The use of selection-based methods has the potential to identify novel enzyme variants from much larger libraries (106-1013 variants), than for screening methods (up to 105-107) and have been reviewed in detail [21, 27, 28]. Consequently, deeper searches of sequence-space can be performed to access better enzyme variants. Selection of enzymes has been achieved using complementation of the deleted activities in auxotrophic strains [29], enrichment of active beta-lactamase from a background of an inactive point mutant by ribosome display and selection for binding of a mechanism-based inhibitor [30], enrichment of phage display libraries by affinity capture of the phage-bound turnover product [31], and enrichment of phage display libraries by selection for transition-state analogue or suicide inhibitor binding [3234]. While genetic selection with auxotrophs is limited to the range of activities found to be essential to survival of the host cells, display methods have to potential to explore more novel activities perhaps not previously found in Nature as they rely mostly on the design of good transition-state analogues (TSA) or suicide inhibitors for the desired activity. However, mechanism-based inhibitors do not necessarily represent a full catalytic turnover, and TSA structures may not accurately reflect the true transition state structure in the desired reaction mechanism. Recently, selection for a complete turnover has been achieved using phage display [35]. The product formed after phosphatase turnover is spontaneously converted into an electrophilic reagent that can capture the nearby phage particle. While this approach has enabled significant enhancement of catalytic activity compared to the TSA binding methods it is still to be seen how generally applicable such methods can become and will presumably require a good deal of inventive chemistry to identify suitable capture reagents that spontaneously form after the turnover of other desired reactions.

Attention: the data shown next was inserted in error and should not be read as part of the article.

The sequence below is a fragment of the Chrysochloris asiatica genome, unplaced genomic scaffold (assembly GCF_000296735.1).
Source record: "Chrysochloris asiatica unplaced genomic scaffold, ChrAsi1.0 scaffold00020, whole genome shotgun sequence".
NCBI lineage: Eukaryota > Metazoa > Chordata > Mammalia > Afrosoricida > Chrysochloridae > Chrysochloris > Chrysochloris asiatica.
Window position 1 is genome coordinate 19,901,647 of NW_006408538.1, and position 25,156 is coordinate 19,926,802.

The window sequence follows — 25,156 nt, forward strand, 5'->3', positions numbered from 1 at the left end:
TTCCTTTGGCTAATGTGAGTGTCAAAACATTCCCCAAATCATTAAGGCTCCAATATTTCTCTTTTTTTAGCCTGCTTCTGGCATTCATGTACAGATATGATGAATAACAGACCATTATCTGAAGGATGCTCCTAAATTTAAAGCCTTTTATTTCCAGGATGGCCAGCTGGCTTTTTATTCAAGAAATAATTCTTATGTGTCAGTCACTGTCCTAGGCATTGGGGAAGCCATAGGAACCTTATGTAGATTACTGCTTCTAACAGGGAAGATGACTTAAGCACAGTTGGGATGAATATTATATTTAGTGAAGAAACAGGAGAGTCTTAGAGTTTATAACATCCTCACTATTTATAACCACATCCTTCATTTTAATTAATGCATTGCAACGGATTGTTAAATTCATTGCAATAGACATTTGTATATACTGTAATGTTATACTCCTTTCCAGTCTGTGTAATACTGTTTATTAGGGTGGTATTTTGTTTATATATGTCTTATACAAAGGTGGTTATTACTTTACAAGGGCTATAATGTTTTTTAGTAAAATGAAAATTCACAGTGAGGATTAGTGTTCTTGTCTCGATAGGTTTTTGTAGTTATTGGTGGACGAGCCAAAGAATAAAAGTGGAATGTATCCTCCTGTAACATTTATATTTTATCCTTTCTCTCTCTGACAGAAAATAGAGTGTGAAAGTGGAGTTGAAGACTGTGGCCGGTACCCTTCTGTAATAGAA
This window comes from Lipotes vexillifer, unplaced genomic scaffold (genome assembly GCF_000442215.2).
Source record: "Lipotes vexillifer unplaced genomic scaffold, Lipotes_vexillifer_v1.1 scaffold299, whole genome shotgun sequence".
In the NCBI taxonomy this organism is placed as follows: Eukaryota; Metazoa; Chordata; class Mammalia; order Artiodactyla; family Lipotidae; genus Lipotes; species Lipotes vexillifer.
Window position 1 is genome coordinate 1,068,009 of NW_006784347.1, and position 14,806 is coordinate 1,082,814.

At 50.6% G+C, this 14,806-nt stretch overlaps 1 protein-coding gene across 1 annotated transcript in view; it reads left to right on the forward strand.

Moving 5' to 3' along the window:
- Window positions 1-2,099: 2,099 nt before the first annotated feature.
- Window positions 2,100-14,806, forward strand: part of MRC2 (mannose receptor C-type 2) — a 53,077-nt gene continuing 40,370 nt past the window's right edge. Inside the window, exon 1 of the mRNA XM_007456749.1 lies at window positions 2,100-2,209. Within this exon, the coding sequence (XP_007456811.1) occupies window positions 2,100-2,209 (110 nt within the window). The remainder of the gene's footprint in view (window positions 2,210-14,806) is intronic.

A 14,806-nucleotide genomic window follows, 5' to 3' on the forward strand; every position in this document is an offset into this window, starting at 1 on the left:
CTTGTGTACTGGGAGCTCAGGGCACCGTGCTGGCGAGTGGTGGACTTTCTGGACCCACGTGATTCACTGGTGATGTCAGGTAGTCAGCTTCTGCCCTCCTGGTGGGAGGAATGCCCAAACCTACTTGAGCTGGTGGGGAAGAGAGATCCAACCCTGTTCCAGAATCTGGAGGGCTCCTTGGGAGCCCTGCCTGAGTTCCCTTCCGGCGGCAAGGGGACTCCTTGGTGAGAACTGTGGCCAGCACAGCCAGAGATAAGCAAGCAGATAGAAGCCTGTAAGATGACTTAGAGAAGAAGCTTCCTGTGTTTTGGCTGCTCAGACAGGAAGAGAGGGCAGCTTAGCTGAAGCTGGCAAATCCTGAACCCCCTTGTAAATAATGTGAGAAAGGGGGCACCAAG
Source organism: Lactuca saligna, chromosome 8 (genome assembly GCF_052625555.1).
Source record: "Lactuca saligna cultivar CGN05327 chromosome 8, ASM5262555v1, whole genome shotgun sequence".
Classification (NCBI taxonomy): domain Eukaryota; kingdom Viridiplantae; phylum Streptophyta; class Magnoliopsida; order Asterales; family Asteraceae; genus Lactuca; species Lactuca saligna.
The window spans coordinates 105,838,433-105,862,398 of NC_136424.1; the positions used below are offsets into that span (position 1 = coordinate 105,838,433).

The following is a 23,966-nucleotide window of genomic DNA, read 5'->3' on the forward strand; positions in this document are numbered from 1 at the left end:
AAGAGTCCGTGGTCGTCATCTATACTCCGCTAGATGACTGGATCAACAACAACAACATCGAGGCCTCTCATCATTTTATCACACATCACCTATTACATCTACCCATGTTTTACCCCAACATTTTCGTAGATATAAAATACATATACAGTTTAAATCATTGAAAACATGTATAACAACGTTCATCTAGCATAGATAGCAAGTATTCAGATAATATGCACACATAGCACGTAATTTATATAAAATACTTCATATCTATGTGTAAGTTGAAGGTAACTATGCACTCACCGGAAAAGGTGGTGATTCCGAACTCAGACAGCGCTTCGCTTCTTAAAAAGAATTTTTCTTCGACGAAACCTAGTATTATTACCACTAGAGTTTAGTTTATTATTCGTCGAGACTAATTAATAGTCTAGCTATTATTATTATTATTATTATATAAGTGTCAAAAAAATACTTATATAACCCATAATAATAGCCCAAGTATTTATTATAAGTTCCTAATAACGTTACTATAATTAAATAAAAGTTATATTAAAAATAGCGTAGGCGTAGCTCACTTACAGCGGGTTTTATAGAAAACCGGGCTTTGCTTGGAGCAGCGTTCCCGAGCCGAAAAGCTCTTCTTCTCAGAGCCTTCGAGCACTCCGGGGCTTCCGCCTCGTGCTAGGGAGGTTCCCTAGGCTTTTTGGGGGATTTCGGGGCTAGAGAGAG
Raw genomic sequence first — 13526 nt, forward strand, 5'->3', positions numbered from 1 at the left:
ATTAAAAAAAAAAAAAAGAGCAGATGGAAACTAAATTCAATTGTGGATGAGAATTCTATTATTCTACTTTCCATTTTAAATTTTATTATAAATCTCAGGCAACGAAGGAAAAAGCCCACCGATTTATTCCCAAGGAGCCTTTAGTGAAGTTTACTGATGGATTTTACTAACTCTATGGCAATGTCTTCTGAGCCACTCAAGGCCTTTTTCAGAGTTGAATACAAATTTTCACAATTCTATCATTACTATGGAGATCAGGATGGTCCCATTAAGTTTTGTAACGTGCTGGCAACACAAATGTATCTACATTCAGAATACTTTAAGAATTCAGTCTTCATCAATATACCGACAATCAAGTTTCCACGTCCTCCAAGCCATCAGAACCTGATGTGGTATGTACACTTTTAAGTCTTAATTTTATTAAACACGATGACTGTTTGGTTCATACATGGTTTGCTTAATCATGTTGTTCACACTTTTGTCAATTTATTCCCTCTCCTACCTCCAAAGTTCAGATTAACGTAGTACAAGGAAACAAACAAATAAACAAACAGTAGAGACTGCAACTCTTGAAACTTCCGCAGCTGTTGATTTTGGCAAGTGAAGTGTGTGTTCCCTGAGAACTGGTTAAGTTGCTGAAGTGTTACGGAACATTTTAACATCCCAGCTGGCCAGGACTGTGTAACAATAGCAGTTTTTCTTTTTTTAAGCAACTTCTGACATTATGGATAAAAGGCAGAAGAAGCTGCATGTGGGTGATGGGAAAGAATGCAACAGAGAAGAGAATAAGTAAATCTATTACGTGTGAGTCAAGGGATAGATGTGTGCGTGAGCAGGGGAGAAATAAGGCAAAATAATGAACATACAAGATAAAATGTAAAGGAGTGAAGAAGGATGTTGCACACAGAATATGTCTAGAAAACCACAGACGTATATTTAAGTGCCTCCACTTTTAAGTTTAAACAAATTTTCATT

Computational approaches for enzyme evolution and design

The last two years have seen a revolution in the use of computational approaches to search sequence space in a combinatorial manner that is analogous to experimental screening of directed evolution libraries. Previously, computational design was used to eliminate the vast proportion of sequences that were incompatible with the protein fold, before experimentally screening the remaining variants for improved activity [36]. The introduction of new activity into protein scaffolds was also achieved using the careful placement of potentially catalytic residues into models and the computational search of variants with improved binding affinity to high-energy reaction intermediates [37, 38]. Since these groundbreaking efforts, the use of computational design has expanded to include the thermostabilization of enzymes [39] and the redesign of an enzyme active-site for improved catalytic activity [40]. As computational processing power continues to increase, and protein modelling algorithms become further refined, computational design should soon be capable of tackling more complex enzyme mechanisms and also of dramatically refining experimental library approaches.